As per tradition, ever since Brazilian Ambassador Osvaldo Aranha presided over the first General Assembly in 1947, Brazil was the first country to take the floor. Temer defended the recent impeachment of former President Dilma Rousseff, saying it showed “the strength of institutions under the watchful eye of a plural society.” “The rules apply to everyone, including the most powerful. That is what Brazil is showing the world,” he added.
Former Brazilian President Luiz Inácio Lula da Silva was indicted in a corruption probe last week, while one of Temer’s ministers resigned after he was implicated in the bid-rigging and bribery scheme at Petrobras, the state-owned oil company. The Brazilian president himself was drawn into the controversy in June after a witness named him in the case.
Representatives of six countries left the chamber during Temer’s speech in protest against Rousseff’s impeachment
Temer, who assumed full presidential duties in early September, sold the crowd an optimistic image of Brazil. “Trust is being restored and a more prosperous horizon lies ahead,” he told the roomful of international leaders after defending “the path of fiscal and social responsibility” his government has chosen. His administration has also launched an ambitious program to grant government contracts and privatize various public companies.
Meanwhile, the representatives of six Latin American countries – Venezuela, Cuba, Bolivia, Ecuador, Nicaragua and Costa Rica – left the chamber during his speech in protest against Rousseff’s impeachment.
Peruvian President Kuczynski, who took office in July, was the only speaker to mention the ongoing crisis in Venezuela. He called for “absolute respect” of democratic rights and dialogue, praising his own country’s “firm commitment to the definitive consolidation of democracy” 16 years after the administration of jailed ex-President Alberto Fujimori. He also said his government favored “modernization” and the free market, even in the face of growing “protectionist temptations” in the world.
Macri urged the UK to be receptive to dialogue in order to “amicably resolve” their dispute over the Falklands
Argentinean President Mauricio Macri also showed enthusiasm about his country’s volte-face in economic policy after 12 years of kirchnerismo. Macri, who took office in December, said that he was already noticing the “results” of his administration’s efforts to repair ties with international institutions in the form of investments that he believes will revive the economy. Macri hosted 1,900 international business leaders in Buenos Aires last week to promote foreign investment in Argentina.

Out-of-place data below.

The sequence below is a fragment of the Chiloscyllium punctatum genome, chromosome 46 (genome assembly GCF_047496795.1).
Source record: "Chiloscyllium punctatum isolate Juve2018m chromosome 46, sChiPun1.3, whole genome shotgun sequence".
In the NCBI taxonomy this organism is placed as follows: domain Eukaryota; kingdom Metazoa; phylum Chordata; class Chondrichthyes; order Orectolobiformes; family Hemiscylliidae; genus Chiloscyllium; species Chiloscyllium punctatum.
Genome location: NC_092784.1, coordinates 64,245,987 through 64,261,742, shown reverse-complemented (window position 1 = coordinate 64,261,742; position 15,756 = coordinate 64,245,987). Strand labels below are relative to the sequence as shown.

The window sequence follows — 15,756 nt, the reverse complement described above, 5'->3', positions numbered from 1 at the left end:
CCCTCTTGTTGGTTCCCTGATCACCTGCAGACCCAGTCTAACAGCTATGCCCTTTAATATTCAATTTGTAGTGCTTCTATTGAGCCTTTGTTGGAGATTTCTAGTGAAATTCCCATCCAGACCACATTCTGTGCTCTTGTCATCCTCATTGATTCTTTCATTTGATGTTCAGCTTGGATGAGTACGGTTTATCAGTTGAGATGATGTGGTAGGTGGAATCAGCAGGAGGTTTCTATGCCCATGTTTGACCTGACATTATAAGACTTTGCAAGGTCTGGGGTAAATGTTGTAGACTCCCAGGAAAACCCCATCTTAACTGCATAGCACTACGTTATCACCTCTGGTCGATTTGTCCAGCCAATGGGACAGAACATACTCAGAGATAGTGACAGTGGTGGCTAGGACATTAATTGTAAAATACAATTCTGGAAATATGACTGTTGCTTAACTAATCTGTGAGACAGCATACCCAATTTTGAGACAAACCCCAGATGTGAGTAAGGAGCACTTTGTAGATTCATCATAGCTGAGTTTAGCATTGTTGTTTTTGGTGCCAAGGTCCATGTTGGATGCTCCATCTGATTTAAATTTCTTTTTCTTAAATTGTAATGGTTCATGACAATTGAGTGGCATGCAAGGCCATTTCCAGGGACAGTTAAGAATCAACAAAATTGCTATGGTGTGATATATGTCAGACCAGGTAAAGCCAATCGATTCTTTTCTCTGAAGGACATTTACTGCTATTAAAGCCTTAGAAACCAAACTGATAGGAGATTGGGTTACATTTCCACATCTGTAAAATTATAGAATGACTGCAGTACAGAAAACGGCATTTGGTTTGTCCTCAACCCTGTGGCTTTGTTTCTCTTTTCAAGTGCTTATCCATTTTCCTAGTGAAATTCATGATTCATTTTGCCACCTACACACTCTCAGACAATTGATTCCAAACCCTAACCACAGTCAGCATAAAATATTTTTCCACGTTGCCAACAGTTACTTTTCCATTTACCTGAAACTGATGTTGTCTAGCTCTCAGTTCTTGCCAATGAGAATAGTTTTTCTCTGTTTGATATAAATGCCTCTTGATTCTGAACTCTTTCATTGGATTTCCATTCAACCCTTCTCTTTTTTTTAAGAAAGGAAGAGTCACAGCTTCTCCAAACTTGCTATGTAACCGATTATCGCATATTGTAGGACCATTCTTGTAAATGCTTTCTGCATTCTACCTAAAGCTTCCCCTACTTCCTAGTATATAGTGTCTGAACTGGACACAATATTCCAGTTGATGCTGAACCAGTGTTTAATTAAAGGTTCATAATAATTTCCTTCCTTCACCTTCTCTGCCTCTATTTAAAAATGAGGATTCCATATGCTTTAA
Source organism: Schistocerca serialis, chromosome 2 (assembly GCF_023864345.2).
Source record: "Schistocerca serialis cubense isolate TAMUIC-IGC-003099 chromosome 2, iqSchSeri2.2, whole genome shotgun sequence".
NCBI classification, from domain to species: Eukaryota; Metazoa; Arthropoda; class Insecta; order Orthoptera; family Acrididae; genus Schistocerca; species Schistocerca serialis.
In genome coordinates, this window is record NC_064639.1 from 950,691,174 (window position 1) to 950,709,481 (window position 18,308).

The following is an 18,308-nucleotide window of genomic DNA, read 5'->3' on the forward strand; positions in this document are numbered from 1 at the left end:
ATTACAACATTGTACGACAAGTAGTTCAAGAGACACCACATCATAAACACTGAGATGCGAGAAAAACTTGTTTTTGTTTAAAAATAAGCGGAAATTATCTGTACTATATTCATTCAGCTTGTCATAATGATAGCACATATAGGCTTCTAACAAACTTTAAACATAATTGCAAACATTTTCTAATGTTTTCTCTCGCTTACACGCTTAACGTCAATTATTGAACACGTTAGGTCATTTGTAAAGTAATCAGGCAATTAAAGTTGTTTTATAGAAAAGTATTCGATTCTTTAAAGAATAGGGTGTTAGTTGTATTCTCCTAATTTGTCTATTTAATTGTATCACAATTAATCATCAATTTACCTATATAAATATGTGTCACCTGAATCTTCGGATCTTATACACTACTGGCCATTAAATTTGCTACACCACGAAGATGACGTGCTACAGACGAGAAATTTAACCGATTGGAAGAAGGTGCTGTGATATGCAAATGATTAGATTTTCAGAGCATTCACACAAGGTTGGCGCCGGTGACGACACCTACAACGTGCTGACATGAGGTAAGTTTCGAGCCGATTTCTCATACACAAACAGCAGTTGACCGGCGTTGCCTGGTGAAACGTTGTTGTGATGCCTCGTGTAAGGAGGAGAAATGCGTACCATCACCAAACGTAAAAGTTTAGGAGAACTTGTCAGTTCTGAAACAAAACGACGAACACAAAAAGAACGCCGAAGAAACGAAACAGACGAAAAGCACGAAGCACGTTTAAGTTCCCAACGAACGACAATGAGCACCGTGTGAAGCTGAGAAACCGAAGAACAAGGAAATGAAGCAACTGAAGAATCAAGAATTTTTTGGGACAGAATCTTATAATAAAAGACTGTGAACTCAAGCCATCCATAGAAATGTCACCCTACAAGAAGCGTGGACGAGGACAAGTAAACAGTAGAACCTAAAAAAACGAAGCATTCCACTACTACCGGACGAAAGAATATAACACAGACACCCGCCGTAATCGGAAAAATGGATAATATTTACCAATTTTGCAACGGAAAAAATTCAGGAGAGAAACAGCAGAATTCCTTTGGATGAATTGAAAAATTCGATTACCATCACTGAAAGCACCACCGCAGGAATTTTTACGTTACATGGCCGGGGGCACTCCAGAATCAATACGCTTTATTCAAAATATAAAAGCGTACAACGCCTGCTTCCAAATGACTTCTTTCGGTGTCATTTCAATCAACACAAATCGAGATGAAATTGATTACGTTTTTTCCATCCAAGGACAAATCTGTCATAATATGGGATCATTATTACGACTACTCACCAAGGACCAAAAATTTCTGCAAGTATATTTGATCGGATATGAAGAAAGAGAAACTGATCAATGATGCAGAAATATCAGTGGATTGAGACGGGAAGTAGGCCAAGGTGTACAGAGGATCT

“Argentineans are ready to enter the 21st century and fulfill our role in international society,” he added.
Macri also talked about some of the issues his predecessor, Cristina Fernández de Kirchner, often brought up on the floor. He called for “greater international cooperation” in the ongoing investigation of the 1990s terrorist attacks in Buenos Aires, which some have attributed to Iran. He urged the United Kingdom to be receptive to dialogue in order to “amicably resolve” their dispute over the Falkland Islands.
His remarks came just a week after the two countries published a joint statement saying they wanted to strengthen ties and even extend the list of flights between the United Kingdom and the islands. The announcement has revived the Malvinas-Falklands controversy in Argentina.
All three Latin American leaders asked for greater representation of emerging market economies at the United Nations and argued that every country has geopolitical significance. They also pledged to continue their fight against climate change and applauded progress made in the region, such as renewed diplomatic relations between Cuba and the United States and the peace accord the Colombian government negotiated with the Revolutionary Armed Forces of Colombia to bring an end to that 50-year-old conflict.
English version by Dyane Jean François.